Harwich Cranberry Festival Will Be In Full Swing This Weekend; Fireworks On Saturday Night

By: William F. Galvin

Topics: Community events

The artisan market at the Harwich Cranberry Arts and Music Festival is a big draw. FILE PHOTO


HARWICH – If it’s mid-September, this is the place where you want to be.

On Saturday the Harwich Cranberry Arts and Music Festival will be in full swing, so come and get some shopping done while swaying to the music flowing out of the CranJam Music Festival tent. The festival is a two-day event with something for everyone.

This year promises to be better than ever with more than 150 crafts vendors on display at the artisan market and a number of bands promising to wear the soles of your sandals thin on the CranJam dance floor.

“As Ed Sullivan would say, it’s going to be a really, really big show,” said Harwich Cranberry Festival President Ed McManus.

Fireworks by Atlas Pyrotechnics, Inc. of New Hampshire will come in the middle of the festival, added Chamber of Commerce Executive Director Cyndi Williams. The fireworks, sponsored by chamber members, are scheduled to ignite around 8 p.m. on Saturday night from Whitehouse Field. The best place for viewing is the front lawn of Monomoy Regional High School.

The festival events take place across Oak Street from the school behind the community center. McManus said the community center parking lots will be reserved for handicapped parking, but there will be plenty of parking at Monomoy Regional High School.

HCF treasurer Joanne Clancy said the response from crafters this year was overwhelming. More than 150 vendors signed up for the two-day festival, she said. The artisan market will be open from 10 a.m. to 6 p.m. on Saturday and from 10 a.m. to 4 p.m. on Sunday. Along with the vendors, there will be another 16 to 20 non-profit organizations on hand providing educational opportunities, advice and assistance.

This year, Clancy said, the crafters are making product donations for a raffle that will raise money for local scholarships, and one of the artists will be providing a painting for a silent auction to raise scholarship funds. Tickets will be sold at raffle tables at the festival, she said.

Be sure to leave plenty of time to wander through the corridors of crafters, Clancy added. There will be a large variety of items for sale, including paintings, pottery, photography, hand-crafted jewelry, body art and aftercare products, seasonal embroidered items, faux floral arrangements, spices, dips and, of course, cranberry products.

The number of food trucks in the food court is increasing with the addition of Andale on Wheels, which offers Mexican specialties, along with Dancing Spoon. They will join Trolly Dogs, Dennis Public Market, Chocolate Cafe, Lewis Bros. Ice Cream and Kettle Corn, McManus said. The festival will also be serving locally brewed Devil’s Purse beer and a selection of wines.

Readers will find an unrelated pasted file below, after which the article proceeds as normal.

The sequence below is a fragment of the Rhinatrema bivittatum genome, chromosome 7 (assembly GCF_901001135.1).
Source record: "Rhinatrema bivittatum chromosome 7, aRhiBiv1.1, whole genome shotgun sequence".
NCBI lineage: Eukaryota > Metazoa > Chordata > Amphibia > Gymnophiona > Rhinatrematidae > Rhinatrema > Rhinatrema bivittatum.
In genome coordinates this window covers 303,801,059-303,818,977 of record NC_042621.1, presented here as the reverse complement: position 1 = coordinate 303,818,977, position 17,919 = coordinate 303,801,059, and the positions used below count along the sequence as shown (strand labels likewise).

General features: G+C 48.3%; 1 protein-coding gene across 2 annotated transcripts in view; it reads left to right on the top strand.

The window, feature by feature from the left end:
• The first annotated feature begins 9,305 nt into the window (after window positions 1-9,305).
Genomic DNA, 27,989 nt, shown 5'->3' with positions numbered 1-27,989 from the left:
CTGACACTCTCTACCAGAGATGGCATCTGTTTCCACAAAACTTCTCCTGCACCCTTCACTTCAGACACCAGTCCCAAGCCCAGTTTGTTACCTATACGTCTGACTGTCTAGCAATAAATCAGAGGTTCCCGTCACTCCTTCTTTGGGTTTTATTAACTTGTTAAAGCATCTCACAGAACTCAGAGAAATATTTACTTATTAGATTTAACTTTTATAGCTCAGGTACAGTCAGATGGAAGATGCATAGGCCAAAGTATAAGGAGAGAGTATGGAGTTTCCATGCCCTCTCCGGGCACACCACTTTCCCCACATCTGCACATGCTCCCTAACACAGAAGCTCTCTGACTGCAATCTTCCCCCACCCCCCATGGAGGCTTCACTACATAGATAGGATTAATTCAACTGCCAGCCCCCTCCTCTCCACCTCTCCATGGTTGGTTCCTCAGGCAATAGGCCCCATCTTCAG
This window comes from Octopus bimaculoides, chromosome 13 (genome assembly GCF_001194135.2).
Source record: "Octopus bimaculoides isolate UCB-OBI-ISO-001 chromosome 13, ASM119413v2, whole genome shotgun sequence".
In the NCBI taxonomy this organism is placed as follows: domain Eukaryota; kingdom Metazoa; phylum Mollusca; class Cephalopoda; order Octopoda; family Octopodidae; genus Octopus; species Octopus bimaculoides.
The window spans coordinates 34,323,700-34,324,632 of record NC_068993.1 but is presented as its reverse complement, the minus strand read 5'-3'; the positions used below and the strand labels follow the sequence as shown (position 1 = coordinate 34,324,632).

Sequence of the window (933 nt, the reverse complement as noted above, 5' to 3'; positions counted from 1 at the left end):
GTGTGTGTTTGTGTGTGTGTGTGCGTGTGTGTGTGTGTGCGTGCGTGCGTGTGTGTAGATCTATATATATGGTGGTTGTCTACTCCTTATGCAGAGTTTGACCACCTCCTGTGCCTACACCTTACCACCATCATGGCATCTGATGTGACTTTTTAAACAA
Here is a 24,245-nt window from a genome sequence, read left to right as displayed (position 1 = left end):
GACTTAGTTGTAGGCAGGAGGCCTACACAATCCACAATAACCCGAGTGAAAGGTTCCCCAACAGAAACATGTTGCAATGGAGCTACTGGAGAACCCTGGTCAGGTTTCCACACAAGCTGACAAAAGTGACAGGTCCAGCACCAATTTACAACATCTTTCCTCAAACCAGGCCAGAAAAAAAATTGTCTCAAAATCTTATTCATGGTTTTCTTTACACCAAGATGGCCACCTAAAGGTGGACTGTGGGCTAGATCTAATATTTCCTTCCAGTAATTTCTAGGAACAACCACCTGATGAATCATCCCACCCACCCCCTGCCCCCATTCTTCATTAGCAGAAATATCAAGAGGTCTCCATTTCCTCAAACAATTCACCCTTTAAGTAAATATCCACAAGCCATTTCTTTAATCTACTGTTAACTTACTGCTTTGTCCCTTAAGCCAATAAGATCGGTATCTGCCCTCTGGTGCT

The festival is also known for its music. CranJam Music Director Bob Weiser has once again mixed new bands with past performers and the best of the local bands.

The CranJam will open up at noon with Out Late with Diana DiGioia, a Cape-based band known for roots rock, Americana and blues. DiGioia is known for her witty, compelling storytelling through her songs. The Mashpee-based group is a soul-funk Afrobeat jam band The Groovalottos will be returning to the CranJam stage on Saturday afternoon, starting at 2 p.m. The Grupo Gozarsa Salsa Band will be playing a traditional and contemporary Afro-Cuban beat beginning at 3:45.

Weiser is very excited about Kotoko Brass, a Boston-based band started by a couple of Yarmouth musicians, Brian and Ben Paulding. The group melds the complex tradition of drumming from Ghana, the sturdy bass and keyboards of the Caribbean, and the joyous horns of New Orleans, he said. Kotoko Brass will be the closing group on Saturday evening.

On Sunday at 12:15 p.m. the CranJam will kick off with one of the Cape’s perennial favorites, Sarah Swain and the Oh Boys. Returning to the festival for the third time will be Daneille Miraglia and the Glory Junkies. They take the stage at 1:30 p.m., led by 2021 New England Music Awards Blues Act winners led Miraglia, who was the Female Performer of the Year at the New England Music Awards in 2019. The band, and Miraglia, have become a CranJam Festival favorite and will close out the music festival.